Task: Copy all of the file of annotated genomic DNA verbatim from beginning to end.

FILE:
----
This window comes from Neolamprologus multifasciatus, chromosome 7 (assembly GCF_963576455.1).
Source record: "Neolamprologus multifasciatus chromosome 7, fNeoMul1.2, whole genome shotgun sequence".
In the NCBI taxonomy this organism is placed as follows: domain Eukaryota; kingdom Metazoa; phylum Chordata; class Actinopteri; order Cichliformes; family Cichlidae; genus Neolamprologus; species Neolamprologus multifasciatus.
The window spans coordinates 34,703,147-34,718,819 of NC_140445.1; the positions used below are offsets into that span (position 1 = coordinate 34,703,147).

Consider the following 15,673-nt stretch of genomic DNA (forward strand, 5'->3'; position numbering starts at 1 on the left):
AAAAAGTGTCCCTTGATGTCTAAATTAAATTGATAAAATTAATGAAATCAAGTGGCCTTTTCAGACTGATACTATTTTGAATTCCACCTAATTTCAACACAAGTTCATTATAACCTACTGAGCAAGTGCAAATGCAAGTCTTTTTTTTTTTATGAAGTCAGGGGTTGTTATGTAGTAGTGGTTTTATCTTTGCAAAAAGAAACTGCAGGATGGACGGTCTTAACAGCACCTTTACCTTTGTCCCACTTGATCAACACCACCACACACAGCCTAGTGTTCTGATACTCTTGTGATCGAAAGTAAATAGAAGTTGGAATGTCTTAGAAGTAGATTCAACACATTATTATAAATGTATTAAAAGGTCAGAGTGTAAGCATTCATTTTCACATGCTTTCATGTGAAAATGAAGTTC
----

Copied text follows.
This window comes from Neolamprologus multifasciatus, chromosome 7 (assembly GCF_963576455.1).
Source record: "Neolamprologus multifasciatus chromosome 7, fNeoMul1.2, whole genome shotgun sequence".
In the NCBI taxonomy this organism is placed as follows: domain Eukaryota; kingdom Metazoa; phylum Chordata; class Actinopteri; order Cichliformes; family Cichlidae; genus Neolamprologus; species Neolamprologus multifasciatus.
The window spans coordinates 34,703,147-34,718,819 of NC_140445.1; the positions used below are offsets into that span (position 1 = coordinate 34,703,147).

Consider the following 15,673-nt stretch of genomic DNA (forward strand, 5'->3'; position numbering starts at 1 on the left):
AAAAAGTGTCCCTTGATGTCTAAATTAAATTGATAAAATTAATGAAATCAAGTGGCCTTTTCAGACTGATACTATTTTGAATTCCACCTAATTTCAACACAAGTTCATTATAACCTACTGAGCAAGTGCAAATGCAAGTCTTTTTTTTTTTATGAAGTCAGGGGTTGTTATGTAGTAGTGGTTTTATCTTTGCAAAAAGAAACTGCAGGATGGACGGTCTTAACAGCACCTTTACCTTTGTCCCACTTGATCAACACCACCACACACAGCCTAGTGTTCTGATACTCTTGTGATCGAAAGTAAATAGAAGTTGGAATGTCTTAGAAGTAGATTCAACACATTATTATAAATGTATTAAAAGGTCAGAGTGTAAGCATTCATTTTCACATGCTTTCATGTGAAAATGAAGTTC